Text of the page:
Italy has been banning cruise ships from entering Venice since 1 August
Italy bans cruise ships from entering Venice after years of activist lobbying and everything to protect the city's environment and heritage. The ban will take effect on August 1 and covers all ships weighing more than 25.000 tons. It will no longer be possible to enter the Giudecca Canal that leads to Piazza San Marco, the most famous landmark of the city.
The Italian government has finally decided to formalize the decision after UNESCO threatened to blacklist the country because it allows cruise ships to enter the city's canals. An official decree was announced by the Italian Minister of Culture, Dario Franceschini. The new legislation provides for compensation for the companies and workers involved, he told the Ministry of Culture.
Italy bans cruise ships from entering Venice from 1 August.
The 25.000 tonne threshold will mean that only small ferries and cargo ships can use Giudecca, except for all cruise ships which usually weigh at least four times as much and can reach more than 200.000 tonnes. Residents of Venice protested last month when the MSC Orchestra sailed through the lagoon on its way to Croatia and Greece.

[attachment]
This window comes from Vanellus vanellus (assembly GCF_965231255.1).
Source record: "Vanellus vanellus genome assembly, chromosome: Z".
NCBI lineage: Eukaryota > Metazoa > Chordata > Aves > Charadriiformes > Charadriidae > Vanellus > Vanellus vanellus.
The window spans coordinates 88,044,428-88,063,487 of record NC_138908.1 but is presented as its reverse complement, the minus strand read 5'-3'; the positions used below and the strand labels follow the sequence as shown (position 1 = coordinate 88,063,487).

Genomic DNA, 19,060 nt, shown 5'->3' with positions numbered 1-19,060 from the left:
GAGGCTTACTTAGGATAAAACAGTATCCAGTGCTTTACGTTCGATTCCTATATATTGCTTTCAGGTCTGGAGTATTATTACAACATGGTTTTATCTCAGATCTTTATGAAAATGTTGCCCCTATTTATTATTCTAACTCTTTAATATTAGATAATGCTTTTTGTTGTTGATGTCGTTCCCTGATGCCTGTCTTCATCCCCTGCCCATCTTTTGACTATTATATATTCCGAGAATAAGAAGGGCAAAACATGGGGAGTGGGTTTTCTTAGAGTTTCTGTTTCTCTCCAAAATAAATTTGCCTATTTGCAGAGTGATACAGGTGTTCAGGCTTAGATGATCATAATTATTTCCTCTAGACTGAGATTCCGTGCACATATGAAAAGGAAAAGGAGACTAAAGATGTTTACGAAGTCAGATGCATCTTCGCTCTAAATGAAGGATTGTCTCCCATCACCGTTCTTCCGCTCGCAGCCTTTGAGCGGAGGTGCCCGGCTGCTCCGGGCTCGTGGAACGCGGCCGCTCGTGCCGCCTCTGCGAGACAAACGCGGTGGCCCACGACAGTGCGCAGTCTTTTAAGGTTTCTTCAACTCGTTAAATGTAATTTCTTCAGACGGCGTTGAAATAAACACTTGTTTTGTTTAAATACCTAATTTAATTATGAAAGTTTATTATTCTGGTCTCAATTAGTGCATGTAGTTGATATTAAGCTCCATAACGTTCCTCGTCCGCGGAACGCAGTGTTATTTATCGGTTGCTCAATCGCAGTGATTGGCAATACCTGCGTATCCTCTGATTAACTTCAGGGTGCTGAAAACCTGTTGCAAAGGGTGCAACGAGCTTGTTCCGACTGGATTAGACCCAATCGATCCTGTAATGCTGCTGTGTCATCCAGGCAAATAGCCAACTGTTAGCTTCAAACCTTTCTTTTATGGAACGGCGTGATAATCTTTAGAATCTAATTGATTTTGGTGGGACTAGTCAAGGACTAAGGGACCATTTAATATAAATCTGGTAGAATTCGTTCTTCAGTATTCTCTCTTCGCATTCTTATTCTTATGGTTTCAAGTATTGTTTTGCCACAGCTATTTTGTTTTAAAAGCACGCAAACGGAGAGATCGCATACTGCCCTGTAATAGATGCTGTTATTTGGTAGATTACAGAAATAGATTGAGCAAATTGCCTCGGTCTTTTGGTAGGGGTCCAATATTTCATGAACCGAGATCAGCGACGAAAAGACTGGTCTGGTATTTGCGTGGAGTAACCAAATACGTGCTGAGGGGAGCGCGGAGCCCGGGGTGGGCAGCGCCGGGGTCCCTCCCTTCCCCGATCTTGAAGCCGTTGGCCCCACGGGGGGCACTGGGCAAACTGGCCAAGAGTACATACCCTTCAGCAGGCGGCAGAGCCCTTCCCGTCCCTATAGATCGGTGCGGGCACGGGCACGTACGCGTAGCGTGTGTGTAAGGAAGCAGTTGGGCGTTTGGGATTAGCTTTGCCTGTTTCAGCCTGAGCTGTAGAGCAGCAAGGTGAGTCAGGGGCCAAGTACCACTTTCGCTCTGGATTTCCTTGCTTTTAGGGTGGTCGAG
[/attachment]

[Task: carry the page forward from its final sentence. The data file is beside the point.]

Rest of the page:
The Italian government approved a decree in April to build a terminal outside the lagoon, where passenger ships over 40.000 tons can dock. The call for tenders for the construction of the terminal was published on June 29. Meanwhile, large ships have been told to dock at the Marghera industrial port, but this intermediate solution is not yet ready, as Marghera does not have an adequate docking point.
Clia said that "The cruise industry has been supporting a new approach for many years, so this is a major step forward. The government's decision to appoint a special commissioner to speed up the process is also a welcome decision. We are now looking forward to making progress in providing alternative docking arrangements in time for the 2022 summer season. ”